Science and Nature

Polluting greenhouse gases being sold online and smuggled to UK

Polluting greenhouse gases being sold online and smuggled to UK thumbnail

By Angus Crawford and Tony Smith

BBC News

Media caption,

Watch: The BBC met a trader who says he can get at least 100 canisters of highly polluting HFCs

A BBC investigation has uncovered a black market in highly polluting greenhouse gases being smuggled into the UK from Eastern Europe.

The gases – hydrofluorocarbons (HFCs) – are advertised and sold illegally via social media and the BBC found a trader suggesting smuggling them on coaches.

HFCs are widely used in fridges, air conditioning and aerosol sprays.

The EU and UK are limiting their use and want to eventually phase them out in favour of cleaner alternatives.

But older machinery still runs on the most polluting HFCs – which has led to a black market worth millions.

UK law states only registered companies can import, sell or use HFCs; and buyers must show an F-Gas (fluorinated gas) certificate, otherwise no sale would be allowed.

The BBC’s investigation began at the Romania-Ukraine border, where HFCs made in China have been smuggled through in the boots of cars or in lorries.

We found scores of online adverts posted by local traders offering the gases for sale and met one trader, called “George”, who said he could get large quantities of HFCs.

After directing us to a quiet country road near the border crossing, he opened the boot of his car to reveal two canisters containing HFCs.

He offered them for roughly £100 each. They sell on the UK’s illicit market for up to £240.

Media caption,

Watch: HFCs being sold illegally by a trader in North London

To get the gases into the UK, he suggested smuggling them in the luggage compartments of passenger coaches that leave from the local bus station.

He said he previously sent 70 or 80 at a time to Germany using this method – it was just a question of finding the right driver and paying them.

What are HFCs?

Image caption,

The BBC took the bottles it bought to a legitimate supplier who emptied them and made the gases safe

Hydrofluorocarbons (HFCs) were developed as alternatives to ozone-depleting chemicals, which were banned under a global 1987 agreement known as the Montreal Protocol.

The deal banned the use of chlorofluorocarbons (CFCs), which were gradually replaced by HFCs.

HFCs are man-made, colourless and odourless.

They are mainly used in air conditioning, industrial chillers and fridges and can also be found in some aerosol propellants and fire protection fluids.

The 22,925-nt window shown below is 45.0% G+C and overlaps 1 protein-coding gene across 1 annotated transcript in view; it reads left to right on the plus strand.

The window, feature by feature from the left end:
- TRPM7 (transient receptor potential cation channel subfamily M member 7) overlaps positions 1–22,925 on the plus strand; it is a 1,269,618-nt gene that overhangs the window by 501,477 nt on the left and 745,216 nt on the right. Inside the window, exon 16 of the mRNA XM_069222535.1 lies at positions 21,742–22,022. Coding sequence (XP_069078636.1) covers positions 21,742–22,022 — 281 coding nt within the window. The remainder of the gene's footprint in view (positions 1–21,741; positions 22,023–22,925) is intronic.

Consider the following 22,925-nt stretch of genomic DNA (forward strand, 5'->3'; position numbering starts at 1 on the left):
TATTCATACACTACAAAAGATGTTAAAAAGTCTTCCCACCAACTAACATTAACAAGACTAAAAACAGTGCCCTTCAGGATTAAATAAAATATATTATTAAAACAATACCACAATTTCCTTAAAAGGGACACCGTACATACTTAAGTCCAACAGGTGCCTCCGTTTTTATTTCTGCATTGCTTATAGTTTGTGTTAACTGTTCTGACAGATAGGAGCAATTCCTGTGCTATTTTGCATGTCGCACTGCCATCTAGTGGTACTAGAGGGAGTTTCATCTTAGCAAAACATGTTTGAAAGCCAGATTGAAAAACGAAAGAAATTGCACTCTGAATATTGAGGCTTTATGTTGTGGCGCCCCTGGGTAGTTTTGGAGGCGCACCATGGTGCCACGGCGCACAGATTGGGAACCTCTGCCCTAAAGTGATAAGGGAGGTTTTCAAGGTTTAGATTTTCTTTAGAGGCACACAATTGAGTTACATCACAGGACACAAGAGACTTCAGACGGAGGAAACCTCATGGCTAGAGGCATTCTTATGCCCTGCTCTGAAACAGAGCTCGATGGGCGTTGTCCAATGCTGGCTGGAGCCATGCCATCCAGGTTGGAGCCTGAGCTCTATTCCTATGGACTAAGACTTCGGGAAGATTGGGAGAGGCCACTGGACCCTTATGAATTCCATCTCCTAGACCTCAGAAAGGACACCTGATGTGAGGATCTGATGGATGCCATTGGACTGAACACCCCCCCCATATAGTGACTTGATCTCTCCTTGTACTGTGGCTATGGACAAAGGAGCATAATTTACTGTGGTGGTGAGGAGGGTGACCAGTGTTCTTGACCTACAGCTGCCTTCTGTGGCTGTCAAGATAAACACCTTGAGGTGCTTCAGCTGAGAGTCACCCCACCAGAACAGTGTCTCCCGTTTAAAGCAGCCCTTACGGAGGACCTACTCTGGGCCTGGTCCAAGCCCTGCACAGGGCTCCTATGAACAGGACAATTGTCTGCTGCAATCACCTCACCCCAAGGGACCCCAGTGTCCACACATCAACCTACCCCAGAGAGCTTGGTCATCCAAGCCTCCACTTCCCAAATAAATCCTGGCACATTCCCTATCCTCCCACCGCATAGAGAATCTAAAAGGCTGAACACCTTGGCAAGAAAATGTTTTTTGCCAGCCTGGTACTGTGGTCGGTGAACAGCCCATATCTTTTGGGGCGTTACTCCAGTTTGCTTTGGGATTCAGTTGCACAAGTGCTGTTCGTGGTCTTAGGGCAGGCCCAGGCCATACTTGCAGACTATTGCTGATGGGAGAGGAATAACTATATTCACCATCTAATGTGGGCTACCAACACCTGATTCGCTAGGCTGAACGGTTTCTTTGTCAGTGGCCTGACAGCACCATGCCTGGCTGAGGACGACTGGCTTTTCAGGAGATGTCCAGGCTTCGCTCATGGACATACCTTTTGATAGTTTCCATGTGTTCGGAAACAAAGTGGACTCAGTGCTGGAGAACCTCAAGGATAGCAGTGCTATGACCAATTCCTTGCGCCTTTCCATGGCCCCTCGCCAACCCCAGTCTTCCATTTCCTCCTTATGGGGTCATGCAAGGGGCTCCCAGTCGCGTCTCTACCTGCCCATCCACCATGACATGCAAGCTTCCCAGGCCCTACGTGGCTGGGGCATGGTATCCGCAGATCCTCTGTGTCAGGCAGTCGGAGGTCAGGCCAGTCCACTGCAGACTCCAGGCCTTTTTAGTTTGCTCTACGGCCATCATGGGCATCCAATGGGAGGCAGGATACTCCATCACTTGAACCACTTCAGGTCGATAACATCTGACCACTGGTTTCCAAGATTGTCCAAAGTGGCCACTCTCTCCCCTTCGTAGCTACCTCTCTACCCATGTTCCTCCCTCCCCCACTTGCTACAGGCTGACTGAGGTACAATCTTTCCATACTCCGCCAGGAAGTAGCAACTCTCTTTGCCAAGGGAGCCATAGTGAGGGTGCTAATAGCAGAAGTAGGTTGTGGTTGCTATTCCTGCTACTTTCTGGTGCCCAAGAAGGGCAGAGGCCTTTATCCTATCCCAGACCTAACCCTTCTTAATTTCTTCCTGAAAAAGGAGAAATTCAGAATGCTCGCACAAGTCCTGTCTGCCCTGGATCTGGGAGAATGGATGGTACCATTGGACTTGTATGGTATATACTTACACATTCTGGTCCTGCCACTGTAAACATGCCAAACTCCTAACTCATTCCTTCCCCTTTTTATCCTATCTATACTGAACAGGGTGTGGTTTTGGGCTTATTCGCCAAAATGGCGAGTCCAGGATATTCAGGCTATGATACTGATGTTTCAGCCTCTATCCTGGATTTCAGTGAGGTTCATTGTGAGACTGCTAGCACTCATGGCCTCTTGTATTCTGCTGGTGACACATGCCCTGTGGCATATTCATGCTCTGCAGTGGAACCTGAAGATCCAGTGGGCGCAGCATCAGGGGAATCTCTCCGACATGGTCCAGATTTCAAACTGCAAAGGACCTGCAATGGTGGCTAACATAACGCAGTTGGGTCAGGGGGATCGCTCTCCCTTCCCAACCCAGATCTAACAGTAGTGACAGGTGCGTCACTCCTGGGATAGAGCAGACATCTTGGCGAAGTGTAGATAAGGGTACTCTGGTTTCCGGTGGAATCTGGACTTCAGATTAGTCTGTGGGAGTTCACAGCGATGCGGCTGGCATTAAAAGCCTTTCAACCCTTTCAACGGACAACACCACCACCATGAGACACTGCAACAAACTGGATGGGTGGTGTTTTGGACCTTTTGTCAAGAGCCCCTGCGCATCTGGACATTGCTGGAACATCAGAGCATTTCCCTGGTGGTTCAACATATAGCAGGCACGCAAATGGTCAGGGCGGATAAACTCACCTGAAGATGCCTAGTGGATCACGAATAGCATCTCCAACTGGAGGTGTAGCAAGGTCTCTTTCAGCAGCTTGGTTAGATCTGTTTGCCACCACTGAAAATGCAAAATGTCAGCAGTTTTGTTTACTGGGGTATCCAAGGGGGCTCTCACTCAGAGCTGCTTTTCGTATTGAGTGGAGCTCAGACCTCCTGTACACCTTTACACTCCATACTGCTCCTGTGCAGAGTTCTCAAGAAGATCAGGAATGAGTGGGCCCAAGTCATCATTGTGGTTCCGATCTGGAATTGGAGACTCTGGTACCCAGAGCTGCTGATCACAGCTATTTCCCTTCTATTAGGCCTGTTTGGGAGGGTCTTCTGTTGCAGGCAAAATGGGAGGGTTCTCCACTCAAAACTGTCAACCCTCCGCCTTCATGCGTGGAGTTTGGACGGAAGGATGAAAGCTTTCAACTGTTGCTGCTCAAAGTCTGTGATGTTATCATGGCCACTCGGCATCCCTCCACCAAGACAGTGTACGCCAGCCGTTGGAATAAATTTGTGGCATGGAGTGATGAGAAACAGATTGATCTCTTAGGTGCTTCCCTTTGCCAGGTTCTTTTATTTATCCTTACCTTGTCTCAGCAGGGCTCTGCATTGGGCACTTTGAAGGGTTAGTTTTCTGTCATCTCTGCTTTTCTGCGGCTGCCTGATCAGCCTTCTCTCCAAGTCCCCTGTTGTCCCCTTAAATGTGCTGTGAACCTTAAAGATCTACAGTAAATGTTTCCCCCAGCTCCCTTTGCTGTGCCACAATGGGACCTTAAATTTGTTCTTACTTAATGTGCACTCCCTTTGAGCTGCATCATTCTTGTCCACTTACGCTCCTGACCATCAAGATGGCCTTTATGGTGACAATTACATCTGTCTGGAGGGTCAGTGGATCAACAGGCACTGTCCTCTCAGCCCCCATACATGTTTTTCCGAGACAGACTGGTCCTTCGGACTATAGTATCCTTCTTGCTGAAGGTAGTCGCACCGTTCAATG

But they are powerful greenhouse gases, with some HFC blends thousands of times more potent than carbon dioxide.

The UK aims to reduce the use of HFCs by 69% by 2024.

Image caption,

Fin Walravens of the Environmental Investigation Agency warned of the “huge impact” HFCs had on global warming

Fin Walravens, a senior campaigner for the Environmental Investigation Agency, which investigates and campaigns against environmental crime, said the illegal HFCs trade was one most people knew nothing about – but the “huge profits” on offer made it “very attractive” to criminals.

Bottles made and filled with the gases for under £30 in China can sell in the UK for more than £200.

Ms Walravens urged customs and enforcement agencies to recognise that while HFCs might be invisible gases, they had “a huge impact on global warming”.

Mihai Stoica, executive director of Romanian environmental campaign group 2Celsius, called for the authorities to work together to urgently stop the trade.

“I think this should have happened yesterday, we need to do as much as we can as quickly as possible.”

Despite the efforts of the authorities, the illegal HFC bottles are distributed across the EU and into the UK.

The BBC found them openly advertised for sale on Facebook marketplace across the country.

We contacted one seller in North London. He was not registered to handle the gases and offered them for sale in disposable canisters – which have been outlawed since 2006.

The illegal HFCs trade was estimated to make up between 20% and 30% of the whole European market, according to a July report by the EIA.

Rob Parker, European operations director for established supplier A-Gas, said the illegal HFCs trade was sometimes viewed as a “victimless crime because it looks like nobody gets hurt”.

“But the profits from this will almost certainly be going back into organised crime where they’ll be used for much darker activities,” he added.

“Ultimately, more global warming can take place because the regulation hasn’t been upheld.”

A spokeswoman for the UK’s Environment Agency (EA) said: “We are firmly committed to ensuring that businesses comply with regulations to reduce emissions from HFCs, and will take strict enforcement action where necessary.”

In September, the EA fined a company more than £1m for breaching F-gas regulations – exceeding the quotas of what it was allowed to put on the market.

It was only the second time the EA had ever imposed fines on a UK company for breaking the regulations.

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